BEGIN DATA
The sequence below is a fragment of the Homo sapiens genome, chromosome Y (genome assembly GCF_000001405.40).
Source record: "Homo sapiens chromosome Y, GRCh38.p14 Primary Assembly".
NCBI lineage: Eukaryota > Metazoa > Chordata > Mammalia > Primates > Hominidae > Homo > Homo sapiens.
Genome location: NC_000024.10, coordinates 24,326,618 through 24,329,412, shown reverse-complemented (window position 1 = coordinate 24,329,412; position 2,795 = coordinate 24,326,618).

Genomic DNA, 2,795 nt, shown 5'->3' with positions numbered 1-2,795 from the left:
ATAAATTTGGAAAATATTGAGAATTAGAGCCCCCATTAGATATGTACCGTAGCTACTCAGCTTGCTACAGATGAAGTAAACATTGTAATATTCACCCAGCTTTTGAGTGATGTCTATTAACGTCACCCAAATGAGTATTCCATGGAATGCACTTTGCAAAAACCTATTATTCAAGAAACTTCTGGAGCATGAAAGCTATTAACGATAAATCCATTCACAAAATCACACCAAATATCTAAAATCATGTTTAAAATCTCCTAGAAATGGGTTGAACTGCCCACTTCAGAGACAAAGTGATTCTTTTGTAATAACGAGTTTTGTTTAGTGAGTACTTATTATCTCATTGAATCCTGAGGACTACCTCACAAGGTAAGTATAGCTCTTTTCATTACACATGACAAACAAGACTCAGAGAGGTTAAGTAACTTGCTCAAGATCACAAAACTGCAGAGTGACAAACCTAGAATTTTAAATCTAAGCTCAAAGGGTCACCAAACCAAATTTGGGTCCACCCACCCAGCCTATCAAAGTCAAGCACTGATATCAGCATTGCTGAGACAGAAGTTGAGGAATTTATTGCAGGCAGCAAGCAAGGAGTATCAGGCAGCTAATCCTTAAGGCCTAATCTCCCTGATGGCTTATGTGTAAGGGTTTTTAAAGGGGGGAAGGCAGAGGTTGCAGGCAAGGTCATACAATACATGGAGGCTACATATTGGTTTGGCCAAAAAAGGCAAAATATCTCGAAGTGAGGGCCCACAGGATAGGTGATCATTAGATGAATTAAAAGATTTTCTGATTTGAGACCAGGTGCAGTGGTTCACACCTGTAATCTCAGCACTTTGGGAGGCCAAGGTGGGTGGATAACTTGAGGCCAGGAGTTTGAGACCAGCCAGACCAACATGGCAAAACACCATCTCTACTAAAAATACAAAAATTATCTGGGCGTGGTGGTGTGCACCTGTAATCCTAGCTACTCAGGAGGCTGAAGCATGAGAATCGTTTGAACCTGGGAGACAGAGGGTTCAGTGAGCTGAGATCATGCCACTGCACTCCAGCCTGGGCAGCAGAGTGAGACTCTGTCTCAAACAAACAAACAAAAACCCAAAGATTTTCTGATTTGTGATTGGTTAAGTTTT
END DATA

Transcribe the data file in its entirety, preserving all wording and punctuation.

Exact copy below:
The sequence below is a fragment of the Homo sapiens genome, chromosome Y (genome assembly GCF_000001405.40).
Source record: "Homo sapiens chromosome Y, GRCh38.p14 Primary Assembly".
NCBI lineage: Eukaryota > Metazoa > Chordata > Mammalia > Primates > Hominidae > Homo > Homo sapiens.
Genome location: NC_000024.10, coordinates 24,326,618 through 24,329,412, shown reverse-complemented (window position 1 = coordinate 24,329,412; position 2,795 = coordinate 24,326,618).

Genomic DNA, 2,795 nt, shown 5'->3' with positions numbered 1-2,795 from the left:
ATAAATTTGGAAAATATTGAGAATTAGAGCCCCCATTAGATATGTACCGTAGCTACTCAGCTTGCTACAGATGAAGTAAACATTGTAATATTCACCCAGCTTTTGAGTGATGTCTATTAACGTCACCCAAATGAGTATTCCATGGAATGCACTTTGCAAAAACCTATTATTCAAGAAACTTCTGGAGCATGAAAGCTATTAACGATAAATCCATTCACAAAATCACACCAAATATCTAAAATCATGTTTAAAATCTCCTAGAAATGGGTTGAACTGCCCACTTCAGAGACAAAGTGATTCTTTTGTAATAACGAGTTTTGTTTAGTGAGTACTTATTATCTCATTGAATCCTGAGGACTACCTCACAAGGTAAGTATAGCTCTTTTCATTACACATGACAAACAAGACTCAGAGAGGTTAAGTAACTTGCTCAAGATCACAAAACTGCAGAGTGACAAACCTAGAATTTTAAATCTAAGCTCAAAGGGTCACCAAACCAAATTTGGGTCCACCCACCCAGCCTATCAAAGTCAAGCACTGATATCAGCATTGCTGAGACAGAAGTTGAGGAATTTATTGCAGGCAGCAAGCAAGGAGTATCAGGCAGCTAATCCTTAAGGCCTAATCTCCCTGATGGCTTATGTGTAAGGGTTTTTAAAGGGGGGAAGGCAGAGGTTGCAGGCAAGGTCATACAATACATGGAGGCTACATATTGGTTTGGCCAAAAAAGGCAAAATATCTCGAAGTGAGGGCCCACAGGATAGGTGATCATTAGATGAATTAAAAGATTTTCTGATTTGAGACCAGGTGCAGTGGTTCACACCTGTAATCTCAGCACTTTGGGAGGCCAAGGTGGGTGGATAACTTGAGGCCAGGAGTTTGAGACCAGCCAGACCAACATGGCAAAACACCATCTCTACTAAAAATACAAAAATTATCTGGGCGTGGTGGTGTGCACCTGTAATCCTAGCTACTCAGGAGGCTGAAGCATGAGAATCGTTTGAACCTGGGAGACAGAGGGTTCAGTGAGCTGAGATCATGCCACTGCACTCCAGCCTGGGCAGCAGAGTGAGACTCTGTCTCAAACAAACAAACAAAAACCCAAAGATTTTCTGATTTGTGATTGGTTAAGTTTT